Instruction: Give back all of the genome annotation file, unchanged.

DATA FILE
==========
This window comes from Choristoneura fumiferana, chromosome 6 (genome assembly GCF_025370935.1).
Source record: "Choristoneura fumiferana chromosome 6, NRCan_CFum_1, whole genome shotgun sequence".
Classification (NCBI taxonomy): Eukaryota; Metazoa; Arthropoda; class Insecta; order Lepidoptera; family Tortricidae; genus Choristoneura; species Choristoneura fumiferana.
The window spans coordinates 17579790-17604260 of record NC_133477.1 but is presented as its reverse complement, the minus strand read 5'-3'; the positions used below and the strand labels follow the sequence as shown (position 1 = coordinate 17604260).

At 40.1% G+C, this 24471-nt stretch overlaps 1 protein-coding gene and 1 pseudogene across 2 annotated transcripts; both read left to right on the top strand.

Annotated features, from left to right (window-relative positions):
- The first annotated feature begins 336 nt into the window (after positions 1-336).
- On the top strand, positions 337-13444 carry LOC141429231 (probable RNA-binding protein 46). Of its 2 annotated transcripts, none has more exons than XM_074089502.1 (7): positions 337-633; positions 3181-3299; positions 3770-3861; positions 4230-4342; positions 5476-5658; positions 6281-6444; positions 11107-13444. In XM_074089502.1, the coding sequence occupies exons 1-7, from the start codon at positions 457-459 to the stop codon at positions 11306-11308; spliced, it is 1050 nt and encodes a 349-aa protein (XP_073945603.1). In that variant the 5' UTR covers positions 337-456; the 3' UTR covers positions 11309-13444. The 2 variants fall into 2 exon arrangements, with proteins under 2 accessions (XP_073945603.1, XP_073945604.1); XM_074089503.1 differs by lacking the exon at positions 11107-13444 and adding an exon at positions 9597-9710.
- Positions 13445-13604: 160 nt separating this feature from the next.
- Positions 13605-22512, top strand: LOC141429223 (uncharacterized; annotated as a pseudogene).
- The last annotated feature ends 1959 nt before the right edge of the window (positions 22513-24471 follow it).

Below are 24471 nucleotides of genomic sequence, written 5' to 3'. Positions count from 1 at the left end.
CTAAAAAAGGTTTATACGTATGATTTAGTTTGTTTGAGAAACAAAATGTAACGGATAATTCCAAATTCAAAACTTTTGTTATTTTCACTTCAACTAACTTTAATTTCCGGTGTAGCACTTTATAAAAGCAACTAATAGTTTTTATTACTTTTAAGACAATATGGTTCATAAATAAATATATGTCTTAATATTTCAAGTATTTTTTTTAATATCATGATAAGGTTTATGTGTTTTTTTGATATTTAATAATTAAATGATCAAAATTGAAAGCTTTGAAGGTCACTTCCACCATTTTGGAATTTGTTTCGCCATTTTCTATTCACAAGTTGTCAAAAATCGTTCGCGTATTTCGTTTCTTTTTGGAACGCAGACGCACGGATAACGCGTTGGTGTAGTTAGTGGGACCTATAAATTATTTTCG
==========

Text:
This window comes from Choristoneura fumiferana, chromosome 6 (genome assembly GCF_025370935.1).
Source record: "Choristoneura fumiferana chromosome 6, NRCan_CFum_1, whole genome shotgun sequence".
Classification (NCBI taxonomy): Eukaryota; Metazoa; Arthropoda; class Insecta; order Lepidoptera; family Tortricidae; genus Choristoneura; species Choristoneura fumiferana.
The window spans coordinates 17579790-17604260 of record NC_133477.1 but is presented as its reverse complement, the minus strand read 5'-3'; the positions used below and the strand labels follow the sequence as shown (position 1 = coordinate 17604260).

At 40.1% G+C, this 24471-nt stretch overlaps 1 protein-coding gene and 1 pseudogene across 2 annotated transcripts; both read left to right on the top strand.

Annotated features, from left to right (window-relative positions):
- The first annotated feature begins 336 nt into the window (after positions 1-336).
- On the top strand, positions 337-13444 carry LOC141429231 (probable RNA-binding protein 46). Of its 2 annotated transcripts, none has more exons than XM_074089502.1 (7): positions 337-633; positions 3181-3299; positions 3770-3861; positions 4230-4342; positions 5476-5658; positions 6281-6444; positions 11107-13444. In XM_074089502.1, the coding sequence occupies exons 1-7, from the start codon at positions 457-459 to the stop codon at positions 11306-11308; spliced, it is 1050 nt and encodes a 349-aa protein (XP_073945603.1). In that variant the 5' UTR covers positions 337-456; the 3' UTR covers positions 11309-13444. The 2 variants fall into 2 exon arrangements, with proteins under 2 accessions (XP_073945603.1, XP_073945604.1); XM_074089503.1 differs by lacking the exon at positions 11107-13444 and adding an exon at positions 9597-9710.
- Positions 13445-13604: 160 nt separating this feature from the next.
- Positions 13605-22512, top strand: LOC141429223 (uncharacterized; annotated as a pseudogene).
- The last annotated feature ends 1959 nt before the right edge of the window (positions 22513-24471 follow it).

Below are 24471 nucleotides of genomic sequence, written 5' to 3'. Positions count from 1 at the left end.
CTAAAAAAGGTTTATACGTATGATTTAGTTTGTTTGAGAAACAAAATGTAACGGATAATTCCAAATTCAAAACTTTTGTTATTTTCACTTCAACTAACTTTAATTTCCGGTGTAGCACTTTATAAAAGCAACTAATAGTTTTTATTACTTTTAAGACAATATGGTTCATAAATAAATATATGTCTTAATATTTCAAGTATTTTTTTTAATATCATGATAAGGTTTATGTGTTTTTTTGATATTTAATAATTAAATGATCAAAATTGAAAGCTTTGAAGGTCACTTCCACCATTTTGGAATTTGTTTCGCCATTTTCTATTCACAAGTTGTCAAAAATCGTTCGCGTATTTCGTTTCTTTTTGGAACGCAGACGCACGGATAACGCGTTGGTGTAGTTAGTGGGACCTATAAATTATTTTCG